MILAN: Gucci’s Alessandro Michele unveiled on Wednesday a loud and proud ode to the 1980s on the opening day of the latest Milan Fashion Week, with big bangs, square suits and enough sequins to drown a disco.
Michele burrowed further into his love for the bookish chic that has led the once-flagging house to white-hot success since he took creative control in 2015.
In a smoky near-darkness pierced by flashes of light, Gucci showed off a Spring/Summer 2018 collection that included plenty of large round glasses, satin, and even a striped and shiny track suit.
The idea guiding the show, according to Michele’s notes, is a refusal “to turn the page and stubbornly dwelling on a narration that consolidates on the beauty of the show”.
That meant a runway, best described as Atlantis on a foggy night, set among massive sculptures of some of humanity’s greatest symbols including a smiling Buddha and Thoth, the long-beeked god known as Egypt’s wisest.
The clothes were confident in their embrace of the past, including a satin suit trimmed in sequin stars that looked like something out of David Bowie’s wardrobe.
There was also a brown three-piece suit that you could almost imagine in a faded Kodachrome photo — except that the model wearing it had hands encrusted in rings and slick white shades.
“It requires courage to slowly linger; to stay with care,” Michele’s notes said.
He certainly did that and took a bow to the applause of celebrities like Salma Hayek — whose husband Francois-Henri Pinault heads the French group Kering that owns Gucci.
The show was Gucci’s first since Kering announced a pledge earlier this month to ban ultra-thin models from its brands’ advertising and runways. From appearances, it seemed to have kept its word.
The power of zips
Milan kicked off with shows from smaller up-and-comers, including Japanese designer Atsushi Nakashima, who unveiled bright colours, space-agey silver ponchos and clothing bisected with lots of shiny zips.
For Nakashima the zips are a reminder of humanity’s better impulses in an uncertain time that has seen North Korea fire missiles directly over his homeland.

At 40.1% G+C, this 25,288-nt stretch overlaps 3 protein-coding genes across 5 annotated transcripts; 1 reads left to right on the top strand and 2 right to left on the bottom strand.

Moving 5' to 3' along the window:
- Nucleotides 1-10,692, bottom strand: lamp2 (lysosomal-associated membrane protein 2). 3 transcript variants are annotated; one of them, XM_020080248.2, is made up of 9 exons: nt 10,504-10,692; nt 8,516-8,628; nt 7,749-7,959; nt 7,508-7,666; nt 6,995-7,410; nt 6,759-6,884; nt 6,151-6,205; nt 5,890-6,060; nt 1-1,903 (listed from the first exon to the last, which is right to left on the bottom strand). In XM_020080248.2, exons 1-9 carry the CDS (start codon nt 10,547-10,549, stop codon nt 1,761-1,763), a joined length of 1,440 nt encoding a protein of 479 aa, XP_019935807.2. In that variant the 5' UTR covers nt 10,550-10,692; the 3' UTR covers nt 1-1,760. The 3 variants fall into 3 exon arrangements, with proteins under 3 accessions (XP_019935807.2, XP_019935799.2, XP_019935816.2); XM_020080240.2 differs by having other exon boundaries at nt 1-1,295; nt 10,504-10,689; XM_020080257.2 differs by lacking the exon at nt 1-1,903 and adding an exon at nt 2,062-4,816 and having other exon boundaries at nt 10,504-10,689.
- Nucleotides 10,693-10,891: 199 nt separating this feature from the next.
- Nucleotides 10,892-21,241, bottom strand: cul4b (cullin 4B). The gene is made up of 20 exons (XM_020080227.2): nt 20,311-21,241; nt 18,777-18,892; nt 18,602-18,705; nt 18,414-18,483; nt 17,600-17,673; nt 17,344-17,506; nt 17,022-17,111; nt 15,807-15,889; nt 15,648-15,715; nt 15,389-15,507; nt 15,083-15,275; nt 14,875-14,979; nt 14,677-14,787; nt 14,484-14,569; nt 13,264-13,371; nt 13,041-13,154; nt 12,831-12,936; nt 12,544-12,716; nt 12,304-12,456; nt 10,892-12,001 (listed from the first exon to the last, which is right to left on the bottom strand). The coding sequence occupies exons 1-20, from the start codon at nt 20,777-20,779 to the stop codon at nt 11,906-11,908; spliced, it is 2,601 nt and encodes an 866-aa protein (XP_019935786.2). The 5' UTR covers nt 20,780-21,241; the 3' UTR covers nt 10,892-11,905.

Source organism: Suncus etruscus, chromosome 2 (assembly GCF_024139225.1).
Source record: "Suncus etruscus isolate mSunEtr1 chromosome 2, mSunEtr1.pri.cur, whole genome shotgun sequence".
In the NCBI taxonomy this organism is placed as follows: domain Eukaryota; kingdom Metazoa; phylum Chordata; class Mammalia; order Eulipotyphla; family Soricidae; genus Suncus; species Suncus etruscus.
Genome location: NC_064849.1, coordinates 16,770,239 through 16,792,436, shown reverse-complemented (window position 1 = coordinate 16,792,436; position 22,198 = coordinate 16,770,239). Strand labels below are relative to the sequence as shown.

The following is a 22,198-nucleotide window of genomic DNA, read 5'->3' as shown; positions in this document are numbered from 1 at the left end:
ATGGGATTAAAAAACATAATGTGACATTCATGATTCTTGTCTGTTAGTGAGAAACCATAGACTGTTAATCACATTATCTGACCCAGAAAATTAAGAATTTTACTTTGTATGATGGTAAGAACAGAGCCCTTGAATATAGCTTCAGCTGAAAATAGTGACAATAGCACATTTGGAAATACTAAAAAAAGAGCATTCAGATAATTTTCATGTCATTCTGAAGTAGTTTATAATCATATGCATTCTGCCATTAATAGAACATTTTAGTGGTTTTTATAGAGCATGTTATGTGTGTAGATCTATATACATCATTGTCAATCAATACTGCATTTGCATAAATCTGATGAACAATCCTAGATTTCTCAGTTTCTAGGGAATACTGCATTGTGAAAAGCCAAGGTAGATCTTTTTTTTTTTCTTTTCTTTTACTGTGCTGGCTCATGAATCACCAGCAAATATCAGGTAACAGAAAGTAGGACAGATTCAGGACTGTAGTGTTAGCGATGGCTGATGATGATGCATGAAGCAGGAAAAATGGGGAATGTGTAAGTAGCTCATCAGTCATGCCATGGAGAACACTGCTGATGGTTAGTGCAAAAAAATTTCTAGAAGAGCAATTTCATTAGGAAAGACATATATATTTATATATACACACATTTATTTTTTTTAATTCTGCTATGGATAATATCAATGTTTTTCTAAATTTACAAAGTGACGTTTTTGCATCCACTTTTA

“This is the reason for the collection… putting together, understanding each other to have more communication,” he told reporters through a translator. “We can connect with each other.”
There is still plenty more to come over the next five days left of Milan’s runway strutting.
Expectations are building for British talent Paul Surridge, who will on Friday show off his maiden collection since being named creative director in May of Roberto Cavalli, known for its sexy rock’n’roll attitude.
Husband-and-wife team Luke and Lucie Meier are presenting their first designs on Saturday since being tapped in April as creative leads of minimalist stalwart Jil Sander.
The Meiers, a rare married duo of co-directors, come from Dior for her and Paris-based menswear brand OAMC via iconic streetwear label Supreme for him.
Very good times, for some
“Lucie and I work together very naturally,” Canadian Luke Meier told Vogue in June of his Swiss-born wife. “We have had an open dialogue about the approach to design for over 15 years and have often spoken of working together one day.”
Newcomers to the Milan calendar also include the-sirius, a young Seoul-based label known for futuristic designs, which will indulge its ultramodern urge with a show Thursday on the campus of Milan’s Leonardo da Vinci Museum of Science and Technology.
But it would not be fashion week in Italy’s capital of clothes and accessories without the kings and queens of the multi-billion euro luxury goods industry like Fendi, Ferragamo, Versace, Moschino and Prada.
These European behemoths — or some of them, anyway — are seeing sales jump after years troubled by the triple whammy of a slowdown in Asia, currency volatility and customers staying at home after a string of terror attacks in Europe.
“While in the past good meant good for everyone… now the situation is very good for some and very bad for others,” said Stefania Saviolo, a fashion and luxury expert at Milan’s Bocconi University.
“It depends on the category, the brand, it depends on many things,” she told AFP.
The rebound has been led by houses like Gucci which saw its sales in the first quarter of 2017 grow at their fastest pace in 20 years.
But the flip side is labels like Prada that just cannot seem to remember where they put the secret sauce. Prada has put some of the blame for soft sales on tourists being driven away by a strong euro.